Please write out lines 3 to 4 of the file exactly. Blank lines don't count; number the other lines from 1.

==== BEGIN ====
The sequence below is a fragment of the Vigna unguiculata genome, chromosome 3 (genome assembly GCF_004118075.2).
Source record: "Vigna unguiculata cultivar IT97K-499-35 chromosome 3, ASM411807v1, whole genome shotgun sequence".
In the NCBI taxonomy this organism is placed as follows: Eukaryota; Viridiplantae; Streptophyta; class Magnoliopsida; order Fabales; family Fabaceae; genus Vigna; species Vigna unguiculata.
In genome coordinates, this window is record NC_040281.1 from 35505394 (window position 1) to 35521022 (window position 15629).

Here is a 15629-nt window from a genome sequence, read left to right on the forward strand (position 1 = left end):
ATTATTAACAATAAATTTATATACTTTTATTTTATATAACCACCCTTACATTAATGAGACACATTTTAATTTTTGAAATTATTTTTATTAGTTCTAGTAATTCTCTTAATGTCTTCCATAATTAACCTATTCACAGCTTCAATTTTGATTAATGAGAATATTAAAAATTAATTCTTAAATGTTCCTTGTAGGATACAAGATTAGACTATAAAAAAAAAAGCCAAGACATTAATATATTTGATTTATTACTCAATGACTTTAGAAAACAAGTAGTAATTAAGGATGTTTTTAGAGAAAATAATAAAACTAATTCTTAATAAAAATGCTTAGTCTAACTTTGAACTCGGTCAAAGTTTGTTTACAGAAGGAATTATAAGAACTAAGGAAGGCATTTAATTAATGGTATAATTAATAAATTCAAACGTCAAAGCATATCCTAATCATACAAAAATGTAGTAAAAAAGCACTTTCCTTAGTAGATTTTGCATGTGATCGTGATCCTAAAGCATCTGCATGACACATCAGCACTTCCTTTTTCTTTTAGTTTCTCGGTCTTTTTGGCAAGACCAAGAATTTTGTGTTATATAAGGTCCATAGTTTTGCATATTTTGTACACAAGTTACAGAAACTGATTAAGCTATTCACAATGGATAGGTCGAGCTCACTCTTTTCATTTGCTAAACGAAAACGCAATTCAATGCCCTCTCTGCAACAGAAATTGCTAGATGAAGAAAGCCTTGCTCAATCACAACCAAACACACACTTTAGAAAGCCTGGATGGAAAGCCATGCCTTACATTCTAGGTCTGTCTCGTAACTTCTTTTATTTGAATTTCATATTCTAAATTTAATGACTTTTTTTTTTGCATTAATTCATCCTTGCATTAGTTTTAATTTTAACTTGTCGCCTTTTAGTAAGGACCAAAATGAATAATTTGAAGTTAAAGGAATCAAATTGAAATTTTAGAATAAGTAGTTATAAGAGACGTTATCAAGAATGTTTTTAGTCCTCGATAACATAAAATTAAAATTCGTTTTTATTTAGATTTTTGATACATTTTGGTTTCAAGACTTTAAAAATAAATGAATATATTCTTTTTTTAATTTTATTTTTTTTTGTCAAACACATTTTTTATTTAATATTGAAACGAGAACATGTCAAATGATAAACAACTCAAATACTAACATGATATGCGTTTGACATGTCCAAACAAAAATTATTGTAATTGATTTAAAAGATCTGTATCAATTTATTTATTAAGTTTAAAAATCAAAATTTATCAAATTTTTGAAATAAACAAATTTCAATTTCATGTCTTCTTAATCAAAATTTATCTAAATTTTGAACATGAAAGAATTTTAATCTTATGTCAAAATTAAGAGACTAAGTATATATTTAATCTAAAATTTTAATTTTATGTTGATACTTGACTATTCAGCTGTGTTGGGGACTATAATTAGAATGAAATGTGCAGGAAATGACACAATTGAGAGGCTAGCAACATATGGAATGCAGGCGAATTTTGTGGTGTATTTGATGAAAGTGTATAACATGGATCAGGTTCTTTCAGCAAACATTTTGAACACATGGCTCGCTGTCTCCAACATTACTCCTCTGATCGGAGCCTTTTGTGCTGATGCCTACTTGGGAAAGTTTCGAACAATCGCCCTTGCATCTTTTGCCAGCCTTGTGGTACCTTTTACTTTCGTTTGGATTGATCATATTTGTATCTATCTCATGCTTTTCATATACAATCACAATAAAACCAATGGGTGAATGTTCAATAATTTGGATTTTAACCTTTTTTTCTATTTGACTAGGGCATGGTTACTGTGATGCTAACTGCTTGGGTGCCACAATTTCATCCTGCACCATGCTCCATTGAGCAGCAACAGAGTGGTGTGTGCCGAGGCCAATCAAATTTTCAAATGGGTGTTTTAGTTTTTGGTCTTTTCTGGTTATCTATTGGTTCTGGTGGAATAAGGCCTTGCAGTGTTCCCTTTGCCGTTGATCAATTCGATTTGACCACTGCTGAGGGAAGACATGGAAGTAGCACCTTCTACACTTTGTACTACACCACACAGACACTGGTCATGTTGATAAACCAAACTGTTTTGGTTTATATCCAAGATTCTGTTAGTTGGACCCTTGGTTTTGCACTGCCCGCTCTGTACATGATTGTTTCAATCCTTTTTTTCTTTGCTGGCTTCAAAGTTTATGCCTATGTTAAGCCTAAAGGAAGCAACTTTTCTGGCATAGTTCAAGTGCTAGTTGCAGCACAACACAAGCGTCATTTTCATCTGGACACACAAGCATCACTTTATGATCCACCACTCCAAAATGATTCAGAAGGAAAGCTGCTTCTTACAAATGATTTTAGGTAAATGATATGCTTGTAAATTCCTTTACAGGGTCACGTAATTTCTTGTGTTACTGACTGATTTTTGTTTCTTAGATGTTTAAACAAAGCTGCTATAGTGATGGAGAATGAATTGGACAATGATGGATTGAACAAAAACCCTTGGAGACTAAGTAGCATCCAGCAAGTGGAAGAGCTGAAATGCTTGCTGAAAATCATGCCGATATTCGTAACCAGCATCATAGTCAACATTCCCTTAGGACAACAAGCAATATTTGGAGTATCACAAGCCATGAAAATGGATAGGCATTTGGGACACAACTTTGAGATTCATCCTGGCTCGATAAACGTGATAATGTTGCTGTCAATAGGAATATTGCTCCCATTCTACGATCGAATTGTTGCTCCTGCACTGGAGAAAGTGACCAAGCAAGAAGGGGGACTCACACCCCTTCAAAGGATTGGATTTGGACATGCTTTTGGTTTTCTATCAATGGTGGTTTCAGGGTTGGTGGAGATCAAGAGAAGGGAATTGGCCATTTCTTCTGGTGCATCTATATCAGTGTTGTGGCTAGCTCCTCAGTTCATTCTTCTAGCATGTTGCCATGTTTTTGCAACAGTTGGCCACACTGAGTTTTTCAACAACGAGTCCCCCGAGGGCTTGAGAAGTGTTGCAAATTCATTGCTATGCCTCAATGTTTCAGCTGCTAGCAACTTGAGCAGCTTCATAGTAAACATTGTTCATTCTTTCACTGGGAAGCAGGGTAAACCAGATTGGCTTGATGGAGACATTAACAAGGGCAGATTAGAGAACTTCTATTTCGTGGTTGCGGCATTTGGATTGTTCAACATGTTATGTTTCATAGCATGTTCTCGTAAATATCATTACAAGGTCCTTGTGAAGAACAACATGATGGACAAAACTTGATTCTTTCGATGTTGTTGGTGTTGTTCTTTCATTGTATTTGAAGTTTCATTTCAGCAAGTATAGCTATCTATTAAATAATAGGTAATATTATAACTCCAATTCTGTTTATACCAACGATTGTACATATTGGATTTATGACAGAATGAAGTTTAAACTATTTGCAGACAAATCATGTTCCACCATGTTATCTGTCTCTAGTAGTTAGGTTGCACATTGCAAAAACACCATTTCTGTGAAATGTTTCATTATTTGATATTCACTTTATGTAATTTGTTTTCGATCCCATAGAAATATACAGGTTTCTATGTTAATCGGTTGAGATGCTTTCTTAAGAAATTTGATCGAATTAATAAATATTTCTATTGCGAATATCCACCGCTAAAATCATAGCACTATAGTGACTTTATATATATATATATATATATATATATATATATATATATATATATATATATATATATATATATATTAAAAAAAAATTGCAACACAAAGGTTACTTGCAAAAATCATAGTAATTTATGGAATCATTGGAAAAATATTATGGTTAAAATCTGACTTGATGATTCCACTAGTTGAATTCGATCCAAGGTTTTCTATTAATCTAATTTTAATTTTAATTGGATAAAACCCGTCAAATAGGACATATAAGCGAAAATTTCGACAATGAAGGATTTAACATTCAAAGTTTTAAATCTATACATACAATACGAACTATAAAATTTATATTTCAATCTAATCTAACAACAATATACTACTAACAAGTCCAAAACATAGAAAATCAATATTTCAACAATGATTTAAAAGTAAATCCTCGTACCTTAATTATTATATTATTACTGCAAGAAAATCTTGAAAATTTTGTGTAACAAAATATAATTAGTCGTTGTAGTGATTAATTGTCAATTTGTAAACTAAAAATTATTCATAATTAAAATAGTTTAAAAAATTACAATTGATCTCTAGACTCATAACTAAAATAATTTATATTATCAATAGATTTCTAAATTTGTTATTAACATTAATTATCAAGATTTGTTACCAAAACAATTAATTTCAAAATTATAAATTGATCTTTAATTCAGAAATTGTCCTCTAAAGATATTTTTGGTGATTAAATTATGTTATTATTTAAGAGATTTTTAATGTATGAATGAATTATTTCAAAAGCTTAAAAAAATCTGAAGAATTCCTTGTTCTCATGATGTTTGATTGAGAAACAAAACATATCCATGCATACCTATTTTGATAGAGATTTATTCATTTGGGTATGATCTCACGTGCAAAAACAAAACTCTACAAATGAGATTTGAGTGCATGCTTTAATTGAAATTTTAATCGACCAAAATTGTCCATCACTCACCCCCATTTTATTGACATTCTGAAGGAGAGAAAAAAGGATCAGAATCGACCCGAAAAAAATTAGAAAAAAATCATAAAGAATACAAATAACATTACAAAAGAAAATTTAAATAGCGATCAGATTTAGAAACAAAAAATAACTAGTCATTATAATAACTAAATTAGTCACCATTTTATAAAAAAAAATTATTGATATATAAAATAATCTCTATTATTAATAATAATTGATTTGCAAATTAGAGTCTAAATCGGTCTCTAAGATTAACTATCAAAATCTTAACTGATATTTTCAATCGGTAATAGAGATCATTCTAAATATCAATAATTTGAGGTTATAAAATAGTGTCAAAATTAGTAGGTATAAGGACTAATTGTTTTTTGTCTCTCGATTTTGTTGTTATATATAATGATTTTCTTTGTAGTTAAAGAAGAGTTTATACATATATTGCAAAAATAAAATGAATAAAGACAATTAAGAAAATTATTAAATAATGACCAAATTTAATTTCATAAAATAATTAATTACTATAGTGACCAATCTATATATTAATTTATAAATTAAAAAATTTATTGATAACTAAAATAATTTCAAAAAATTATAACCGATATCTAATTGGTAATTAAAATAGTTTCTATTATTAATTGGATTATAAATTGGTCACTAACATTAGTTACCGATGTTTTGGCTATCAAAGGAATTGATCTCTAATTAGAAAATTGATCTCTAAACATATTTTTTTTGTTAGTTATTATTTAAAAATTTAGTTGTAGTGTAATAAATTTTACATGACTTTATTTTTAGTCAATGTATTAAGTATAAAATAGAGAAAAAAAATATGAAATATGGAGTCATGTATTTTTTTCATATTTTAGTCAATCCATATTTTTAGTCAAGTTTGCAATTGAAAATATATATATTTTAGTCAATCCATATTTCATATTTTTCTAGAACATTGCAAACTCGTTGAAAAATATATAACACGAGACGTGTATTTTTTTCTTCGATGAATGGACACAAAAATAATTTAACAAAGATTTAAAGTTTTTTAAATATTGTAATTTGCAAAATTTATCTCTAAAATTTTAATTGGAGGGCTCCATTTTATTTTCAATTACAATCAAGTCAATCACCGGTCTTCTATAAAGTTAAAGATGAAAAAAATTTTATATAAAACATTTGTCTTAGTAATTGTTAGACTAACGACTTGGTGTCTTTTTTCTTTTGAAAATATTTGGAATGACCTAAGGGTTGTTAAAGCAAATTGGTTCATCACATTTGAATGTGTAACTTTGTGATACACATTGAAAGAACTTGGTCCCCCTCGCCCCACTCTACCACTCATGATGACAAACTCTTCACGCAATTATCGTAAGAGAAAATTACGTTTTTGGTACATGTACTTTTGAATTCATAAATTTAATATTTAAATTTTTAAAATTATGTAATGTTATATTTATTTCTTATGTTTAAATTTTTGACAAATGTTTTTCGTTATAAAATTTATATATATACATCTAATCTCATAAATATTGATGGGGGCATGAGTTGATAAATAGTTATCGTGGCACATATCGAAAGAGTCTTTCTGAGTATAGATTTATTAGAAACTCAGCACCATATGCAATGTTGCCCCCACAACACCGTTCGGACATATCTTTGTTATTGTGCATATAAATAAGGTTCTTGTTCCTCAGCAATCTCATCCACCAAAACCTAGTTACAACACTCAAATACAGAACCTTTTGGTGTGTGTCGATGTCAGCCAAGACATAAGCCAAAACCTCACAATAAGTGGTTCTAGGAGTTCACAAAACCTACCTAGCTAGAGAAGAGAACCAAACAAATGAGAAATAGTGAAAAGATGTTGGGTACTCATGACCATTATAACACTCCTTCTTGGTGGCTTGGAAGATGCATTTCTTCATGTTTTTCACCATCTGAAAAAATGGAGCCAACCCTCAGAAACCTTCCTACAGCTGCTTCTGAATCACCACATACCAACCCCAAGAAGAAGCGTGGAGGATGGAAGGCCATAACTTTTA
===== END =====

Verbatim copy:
In the NCBI taxonomy this organism is placed as follows: Eukaryota; Viridiplantae; Streptophyta; class Magnoliopsida; order Fabales; family Fabaceae; genus Vigna; species Vigna unguiculata.
In genome coordinates, this window is record NC_040281.1 from 35505394 (window position 1) to 35521022 (window position 15629).